Advances in Bayesian Factor Modeling and Scalable Gaussian Process Regression

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Correlated measurements arise across a diverse array of disciplines such as epidemiology, toxicology, genomics, economics, and meteorology. Factor models describe the association between variables by assuming some latent factors drive structured variation therein. Gaussian process (GP) models, on the other hand, describe the association between variables using a distance-based covariance kernel. This dissertation introduces two novel extensions of Bayesian factor models driven by applied problems, and then proposes an algorithm to allow for scalable approximate Bayesian GP sampling. First, the FActor Regression for Verbal Autopsy (FARVA) model is developed for predicting the cause of death and cause-specific mortality fraction in low-resource settings based on verbal autopsies. Both the mean and the association between symptoms provides information used to differentiate decedents across cause of death groups. This class of hierarchical factor regression models avoids restrictive assumptions of standard methods, allows both the mean and covariance to vary with COD category, and can include covariate information on the decedent, region, or events surrounding death. Next, the Bayesian partially Supervised Sparse and Smooth Factor Analysis (BS3FA) model is developed to enable toxicologists, who are faced with a rising tide of chemicals under regulation and in use, to choose which chemicals to prioritize for screening and to predict the toxicity of as-yet-unscreened chemicals based on their molecular structure. Latent factors driving structured variability are assumed to be shared between the molecular structure observations and dose-response observations from high-throughput screening. These shared latent factors allow the model to learn a distance between chemicals targeted to toxicity, rather than one based on molecular structure alone. Finally, the Fast Increased Fidelity Approximate GP (FIFA-GP) allows for the association between observations to be modeled by a high fidelity Gaussian process approximation even when the number of observations is on the order of 10^5. A sampling algorithm that scales at O(n log^2(n)) time is described, and a proof showing that the approximation's Kullback-Leibler divergence to the true posterior can be made arbitrarily small is provided.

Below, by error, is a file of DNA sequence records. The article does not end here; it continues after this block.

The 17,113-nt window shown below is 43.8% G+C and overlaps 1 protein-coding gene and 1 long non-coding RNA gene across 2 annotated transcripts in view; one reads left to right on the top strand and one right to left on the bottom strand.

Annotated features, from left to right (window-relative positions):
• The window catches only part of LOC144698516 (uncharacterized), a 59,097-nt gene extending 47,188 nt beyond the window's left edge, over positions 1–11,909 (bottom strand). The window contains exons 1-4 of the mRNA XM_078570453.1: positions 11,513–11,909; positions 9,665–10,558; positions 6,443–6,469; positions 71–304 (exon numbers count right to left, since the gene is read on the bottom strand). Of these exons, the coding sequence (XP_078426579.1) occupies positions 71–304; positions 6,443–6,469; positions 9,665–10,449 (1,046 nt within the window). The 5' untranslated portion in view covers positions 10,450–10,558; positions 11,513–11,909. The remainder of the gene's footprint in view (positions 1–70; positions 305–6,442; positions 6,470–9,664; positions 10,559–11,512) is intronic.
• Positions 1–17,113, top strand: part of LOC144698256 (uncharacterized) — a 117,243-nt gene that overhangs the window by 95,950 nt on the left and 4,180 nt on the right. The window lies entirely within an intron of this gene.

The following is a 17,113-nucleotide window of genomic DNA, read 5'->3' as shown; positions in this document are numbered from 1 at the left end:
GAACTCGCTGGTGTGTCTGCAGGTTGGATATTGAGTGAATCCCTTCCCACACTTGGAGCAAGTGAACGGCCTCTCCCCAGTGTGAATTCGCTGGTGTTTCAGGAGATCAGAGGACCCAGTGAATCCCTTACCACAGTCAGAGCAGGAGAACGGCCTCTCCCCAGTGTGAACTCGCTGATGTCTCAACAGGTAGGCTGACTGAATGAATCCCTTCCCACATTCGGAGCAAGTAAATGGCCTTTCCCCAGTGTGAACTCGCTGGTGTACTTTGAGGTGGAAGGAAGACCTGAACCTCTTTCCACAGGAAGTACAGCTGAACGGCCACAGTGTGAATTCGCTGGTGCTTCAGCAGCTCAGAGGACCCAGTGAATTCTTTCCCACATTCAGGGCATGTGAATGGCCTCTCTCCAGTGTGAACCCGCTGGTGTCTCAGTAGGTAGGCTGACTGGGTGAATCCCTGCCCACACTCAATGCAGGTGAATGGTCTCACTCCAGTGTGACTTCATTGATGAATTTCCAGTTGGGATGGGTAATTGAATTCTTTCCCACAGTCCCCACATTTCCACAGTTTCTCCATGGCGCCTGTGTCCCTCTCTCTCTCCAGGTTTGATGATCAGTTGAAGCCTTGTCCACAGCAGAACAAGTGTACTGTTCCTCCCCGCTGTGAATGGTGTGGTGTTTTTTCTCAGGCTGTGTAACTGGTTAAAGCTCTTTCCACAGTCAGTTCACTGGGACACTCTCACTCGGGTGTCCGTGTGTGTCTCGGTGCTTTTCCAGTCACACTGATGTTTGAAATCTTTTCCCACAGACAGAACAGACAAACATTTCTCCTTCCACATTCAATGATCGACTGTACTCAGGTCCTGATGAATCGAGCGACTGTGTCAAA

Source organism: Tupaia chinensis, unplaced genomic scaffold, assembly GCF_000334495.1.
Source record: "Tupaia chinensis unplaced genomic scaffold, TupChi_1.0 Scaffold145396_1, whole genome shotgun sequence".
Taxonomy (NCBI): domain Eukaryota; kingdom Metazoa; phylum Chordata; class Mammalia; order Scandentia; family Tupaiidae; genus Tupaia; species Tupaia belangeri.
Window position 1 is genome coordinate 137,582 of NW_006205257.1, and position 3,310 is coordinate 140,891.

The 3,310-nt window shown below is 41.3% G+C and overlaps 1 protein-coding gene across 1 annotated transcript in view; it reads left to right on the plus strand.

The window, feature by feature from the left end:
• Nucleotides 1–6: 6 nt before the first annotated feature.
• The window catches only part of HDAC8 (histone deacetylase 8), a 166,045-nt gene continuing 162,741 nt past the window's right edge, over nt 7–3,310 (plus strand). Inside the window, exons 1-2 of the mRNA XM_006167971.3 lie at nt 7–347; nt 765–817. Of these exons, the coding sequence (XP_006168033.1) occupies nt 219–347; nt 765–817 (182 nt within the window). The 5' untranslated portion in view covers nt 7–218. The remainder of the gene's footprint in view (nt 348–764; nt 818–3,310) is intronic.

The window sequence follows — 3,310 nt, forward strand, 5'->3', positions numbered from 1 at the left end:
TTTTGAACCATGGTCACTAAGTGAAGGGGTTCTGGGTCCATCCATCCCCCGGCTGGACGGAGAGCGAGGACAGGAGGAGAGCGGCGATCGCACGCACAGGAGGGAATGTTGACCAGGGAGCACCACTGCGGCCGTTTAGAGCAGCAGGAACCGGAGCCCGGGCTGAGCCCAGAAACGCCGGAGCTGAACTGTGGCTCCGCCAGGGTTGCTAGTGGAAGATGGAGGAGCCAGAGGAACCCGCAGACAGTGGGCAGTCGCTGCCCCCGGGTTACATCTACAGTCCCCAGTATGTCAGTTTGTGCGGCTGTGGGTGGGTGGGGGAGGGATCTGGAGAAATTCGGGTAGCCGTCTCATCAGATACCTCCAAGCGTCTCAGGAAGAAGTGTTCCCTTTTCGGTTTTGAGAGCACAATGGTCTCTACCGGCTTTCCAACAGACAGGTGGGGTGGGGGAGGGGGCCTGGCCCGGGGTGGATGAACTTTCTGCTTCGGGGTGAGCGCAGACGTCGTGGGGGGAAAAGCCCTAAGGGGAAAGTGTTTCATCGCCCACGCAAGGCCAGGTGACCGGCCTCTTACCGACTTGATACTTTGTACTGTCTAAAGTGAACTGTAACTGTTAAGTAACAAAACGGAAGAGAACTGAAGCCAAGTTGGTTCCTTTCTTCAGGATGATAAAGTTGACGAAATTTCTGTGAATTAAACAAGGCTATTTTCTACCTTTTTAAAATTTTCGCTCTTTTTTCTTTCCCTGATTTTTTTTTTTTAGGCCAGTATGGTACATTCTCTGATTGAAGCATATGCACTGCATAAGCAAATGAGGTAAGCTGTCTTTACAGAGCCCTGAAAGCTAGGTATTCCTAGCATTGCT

Moran, Kelly R. (2020). Advances in Bayesian Factor Modeling and Scalable Gaussian Process Regression. Dissertation, Duke University. Retrieved from


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